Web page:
The upward momentum in Asian currencies has continued unabated over recent weeks the gyrations in risk appetite. Most Asian currencies have registered gains against the USD over 2010 with the notable exception of one of last year’s star performers, KRW which after gaining by close to 9% last year has weakened slightly this year. Last year’s best performer the IDR which raked in close to 20% gains over 2009 versus USD has continued to strengthen this year, albeit to a smaller degree. Another currency that has extended gains this year has been the THB, which is on track to beat last year’s 4% appreciation against the USD.
The strength in Asian currencies has in part reflected robust inflows into Asian equity markets. For example Indonesia has been the recipient of around $1.7 billion in equity inflows so far this year. However, India and Korea have registered even larger inflows into their respective equity markets, at around $13 billion and $7.7, respectively, yet both the INR and KRW have underperformed other Asian currencies. The explanation for this is largely due to deteriorating current account positions in both countries. Further deterioration is likely.
The fact that equity flows have had only a small impact on the INR and KRW is reflected in their low correlations with their respective equity market performance. For most other Asian currencies the correlation with equity performance has been quite high, with the THB and MYR having the strongest correlations with their respective equity market indices over the past 3-months although the SGD, PHP and IDR have also maintained statistically significant correlations.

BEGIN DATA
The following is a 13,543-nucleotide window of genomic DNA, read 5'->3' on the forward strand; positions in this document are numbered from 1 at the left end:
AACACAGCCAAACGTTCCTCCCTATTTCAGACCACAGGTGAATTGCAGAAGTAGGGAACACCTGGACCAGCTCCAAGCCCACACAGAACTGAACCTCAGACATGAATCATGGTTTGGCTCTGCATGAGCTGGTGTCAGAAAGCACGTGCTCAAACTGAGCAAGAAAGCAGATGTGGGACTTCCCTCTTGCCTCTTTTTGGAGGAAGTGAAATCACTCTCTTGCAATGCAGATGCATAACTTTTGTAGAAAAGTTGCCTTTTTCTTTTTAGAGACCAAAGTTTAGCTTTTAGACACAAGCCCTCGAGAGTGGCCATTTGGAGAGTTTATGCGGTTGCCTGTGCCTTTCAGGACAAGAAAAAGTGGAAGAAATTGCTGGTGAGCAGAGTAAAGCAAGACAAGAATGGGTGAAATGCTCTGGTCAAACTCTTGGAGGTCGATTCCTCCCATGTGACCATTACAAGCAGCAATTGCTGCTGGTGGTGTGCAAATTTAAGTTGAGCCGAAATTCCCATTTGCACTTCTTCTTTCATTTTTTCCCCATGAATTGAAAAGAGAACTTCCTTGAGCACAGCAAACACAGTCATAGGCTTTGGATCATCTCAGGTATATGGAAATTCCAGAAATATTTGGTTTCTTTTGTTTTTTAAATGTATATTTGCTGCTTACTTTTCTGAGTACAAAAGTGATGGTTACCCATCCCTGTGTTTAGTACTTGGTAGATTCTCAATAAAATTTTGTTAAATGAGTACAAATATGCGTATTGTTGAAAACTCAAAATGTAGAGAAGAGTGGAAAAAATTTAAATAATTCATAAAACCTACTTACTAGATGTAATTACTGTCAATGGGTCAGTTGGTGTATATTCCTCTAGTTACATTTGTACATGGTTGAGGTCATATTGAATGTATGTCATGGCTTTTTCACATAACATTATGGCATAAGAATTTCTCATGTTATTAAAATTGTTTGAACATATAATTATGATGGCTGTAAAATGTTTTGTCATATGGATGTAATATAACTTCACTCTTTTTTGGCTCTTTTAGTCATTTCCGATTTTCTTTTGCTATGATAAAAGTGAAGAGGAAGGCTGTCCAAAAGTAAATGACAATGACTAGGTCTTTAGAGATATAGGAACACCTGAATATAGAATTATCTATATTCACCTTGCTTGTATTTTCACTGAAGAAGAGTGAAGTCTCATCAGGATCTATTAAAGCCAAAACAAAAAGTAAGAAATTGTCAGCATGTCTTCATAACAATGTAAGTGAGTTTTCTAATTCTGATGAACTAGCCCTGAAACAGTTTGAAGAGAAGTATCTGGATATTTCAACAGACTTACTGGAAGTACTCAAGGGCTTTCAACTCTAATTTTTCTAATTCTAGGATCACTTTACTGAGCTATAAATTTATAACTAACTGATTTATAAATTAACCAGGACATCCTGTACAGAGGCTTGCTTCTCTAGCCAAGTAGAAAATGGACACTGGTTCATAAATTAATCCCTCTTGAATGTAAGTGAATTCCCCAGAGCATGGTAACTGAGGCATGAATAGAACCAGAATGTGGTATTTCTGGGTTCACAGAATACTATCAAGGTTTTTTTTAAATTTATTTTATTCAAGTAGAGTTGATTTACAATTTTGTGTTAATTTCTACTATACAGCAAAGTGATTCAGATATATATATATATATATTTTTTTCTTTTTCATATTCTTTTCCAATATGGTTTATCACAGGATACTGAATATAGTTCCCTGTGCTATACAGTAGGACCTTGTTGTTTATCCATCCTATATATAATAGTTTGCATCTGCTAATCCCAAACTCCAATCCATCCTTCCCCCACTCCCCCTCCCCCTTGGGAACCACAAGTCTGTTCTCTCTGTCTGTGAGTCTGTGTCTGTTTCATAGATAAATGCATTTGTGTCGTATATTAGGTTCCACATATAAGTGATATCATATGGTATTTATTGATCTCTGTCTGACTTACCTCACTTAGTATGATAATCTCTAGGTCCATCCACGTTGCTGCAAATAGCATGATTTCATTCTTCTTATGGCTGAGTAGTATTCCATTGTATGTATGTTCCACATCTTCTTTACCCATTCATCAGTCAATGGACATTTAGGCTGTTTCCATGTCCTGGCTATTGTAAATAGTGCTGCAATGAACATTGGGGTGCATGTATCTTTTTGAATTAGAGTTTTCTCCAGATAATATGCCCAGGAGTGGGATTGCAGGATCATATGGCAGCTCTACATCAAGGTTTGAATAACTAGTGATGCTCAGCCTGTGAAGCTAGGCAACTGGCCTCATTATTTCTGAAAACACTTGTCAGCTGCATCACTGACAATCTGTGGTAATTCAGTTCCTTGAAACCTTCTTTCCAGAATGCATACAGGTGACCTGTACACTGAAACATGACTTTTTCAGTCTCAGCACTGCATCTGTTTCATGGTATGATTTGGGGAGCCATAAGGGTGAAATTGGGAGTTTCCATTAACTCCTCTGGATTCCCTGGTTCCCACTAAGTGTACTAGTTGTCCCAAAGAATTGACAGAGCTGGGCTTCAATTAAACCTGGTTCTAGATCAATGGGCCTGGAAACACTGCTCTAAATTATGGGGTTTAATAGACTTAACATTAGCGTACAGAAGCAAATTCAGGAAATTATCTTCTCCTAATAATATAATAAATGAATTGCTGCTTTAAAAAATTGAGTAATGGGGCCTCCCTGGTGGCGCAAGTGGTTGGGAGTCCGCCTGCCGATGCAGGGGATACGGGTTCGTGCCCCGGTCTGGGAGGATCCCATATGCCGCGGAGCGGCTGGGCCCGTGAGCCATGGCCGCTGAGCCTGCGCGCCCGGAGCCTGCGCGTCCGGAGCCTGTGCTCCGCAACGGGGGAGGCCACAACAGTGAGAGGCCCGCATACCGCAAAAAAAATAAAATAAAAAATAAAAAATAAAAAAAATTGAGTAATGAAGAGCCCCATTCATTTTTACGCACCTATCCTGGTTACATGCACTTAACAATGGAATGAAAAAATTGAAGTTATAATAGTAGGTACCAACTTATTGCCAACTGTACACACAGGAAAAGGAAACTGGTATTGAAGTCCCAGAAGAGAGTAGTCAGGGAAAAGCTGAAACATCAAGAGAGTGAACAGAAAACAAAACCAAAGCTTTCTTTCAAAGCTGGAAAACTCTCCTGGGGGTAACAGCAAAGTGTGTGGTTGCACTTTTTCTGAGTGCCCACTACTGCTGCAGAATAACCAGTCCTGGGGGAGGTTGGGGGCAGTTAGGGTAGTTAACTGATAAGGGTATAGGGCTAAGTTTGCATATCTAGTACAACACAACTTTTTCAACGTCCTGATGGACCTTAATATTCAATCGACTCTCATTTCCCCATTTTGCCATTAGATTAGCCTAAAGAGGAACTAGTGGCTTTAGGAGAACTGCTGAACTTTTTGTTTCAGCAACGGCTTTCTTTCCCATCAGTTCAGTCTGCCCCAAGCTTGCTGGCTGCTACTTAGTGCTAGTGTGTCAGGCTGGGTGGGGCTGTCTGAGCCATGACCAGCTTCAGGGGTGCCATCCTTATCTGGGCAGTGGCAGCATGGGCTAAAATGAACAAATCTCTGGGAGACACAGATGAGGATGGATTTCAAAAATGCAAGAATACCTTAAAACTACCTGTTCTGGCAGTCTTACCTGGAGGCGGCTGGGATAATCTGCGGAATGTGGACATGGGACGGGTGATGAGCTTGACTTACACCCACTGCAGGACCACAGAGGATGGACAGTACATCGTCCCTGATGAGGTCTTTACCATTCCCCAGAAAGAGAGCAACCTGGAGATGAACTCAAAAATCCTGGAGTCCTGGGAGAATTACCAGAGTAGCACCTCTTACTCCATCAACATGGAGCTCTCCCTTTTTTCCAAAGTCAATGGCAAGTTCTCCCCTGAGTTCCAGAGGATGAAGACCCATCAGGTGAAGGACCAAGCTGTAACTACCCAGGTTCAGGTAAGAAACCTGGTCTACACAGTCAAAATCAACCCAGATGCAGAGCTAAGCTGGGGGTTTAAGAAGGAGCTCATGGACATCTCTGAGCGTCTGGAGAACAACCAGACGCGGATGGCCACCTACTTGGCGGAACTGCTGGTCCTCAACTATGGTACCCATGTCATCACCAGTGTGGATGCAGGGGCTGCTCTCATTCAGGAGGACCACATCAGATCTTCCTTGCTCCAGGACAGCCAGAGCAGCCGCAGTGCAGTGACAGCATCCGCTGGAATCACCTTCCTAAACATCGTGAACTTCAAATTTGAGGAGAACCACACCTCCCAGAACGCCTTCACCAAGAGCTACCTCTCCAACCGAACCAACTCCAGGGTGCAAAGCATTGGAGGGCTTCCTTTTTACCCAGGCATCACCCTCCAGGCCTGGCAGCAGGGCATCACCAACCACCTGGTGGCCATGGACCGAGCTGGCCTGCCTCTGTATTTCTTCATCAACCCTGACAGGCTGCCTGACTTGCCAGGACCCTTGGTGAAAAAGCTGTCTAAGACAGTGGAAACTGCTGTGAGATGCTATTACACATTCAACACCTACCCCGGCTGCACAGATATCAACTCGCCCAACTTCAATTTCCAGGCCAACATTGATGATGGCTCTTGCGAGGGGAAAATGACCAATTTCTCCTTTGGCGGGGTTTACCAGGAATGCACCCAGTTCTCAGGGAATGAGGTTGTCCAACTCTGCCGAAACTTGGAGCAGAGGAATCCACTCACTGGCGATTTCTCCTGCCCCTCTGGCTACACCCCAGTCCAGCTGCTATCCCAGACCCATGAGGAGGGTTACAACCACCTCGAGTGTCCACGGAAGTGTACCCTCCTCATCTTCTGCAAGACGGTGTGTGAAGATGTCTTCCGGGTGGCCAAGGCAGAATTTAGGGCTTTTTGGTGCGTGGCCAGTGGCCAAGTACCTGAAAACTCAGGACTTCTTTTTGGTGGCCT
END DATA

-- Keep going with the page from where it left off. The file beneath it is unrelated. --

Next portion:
Clearly, for many but not all Asian currencies equity market gyrations are important drivers but at a time when growth is slowing more than many had expected in the US and governments in the eurozone are implementing austerity measures which will likely result in slowing growth and a worsening trade picture in the region, central banks in Asia will become increasingly wary of allowing their currencies from strengthening too quickly.
Increasingly Asian currency strength is being met with intervention by central banks in the region buying USDs against a host of Asian currencies. Over recent weeks this intervention appears to have become more aggressive. Nonetheless, any FX intervention led weakness in Asian FX is likely to prove short lived, with renewed appreciation likely over the coming months unless risk aversion increases dramatically. In other words a drop in Asian currencies will provide better opportunities to go long.
The CNY will play an important role on the pace and pattern of Asian currency movements. Investors in the region will also have one eye on developments on the visit of US National Economic Council director Larry Summers to Beijing. The CNY has firmed over recent days but this appears to be the usual pattern when a senior US official is in town and ahead of a G20 meeting. The fact is however, that the lack of CNY appreciation since the June CNY de-pegging remains a highly sensitive issue.
China is unlikely to yield to US pressure and is set to continue to act at its own pace and comments from officials in China over the past couple of days suggest no shift in FX stance. Although the CNY has not appreciated by as much as many had hoped for or expected since the June de-pegging the path is likely to be upwards, albeit at a gradual pace. For Asian currencies a slow pace of CNY appreciation implies further reluctance to allow a fast pace of appreciation so expect plenty of FX intervention in the weeks and months ahead.
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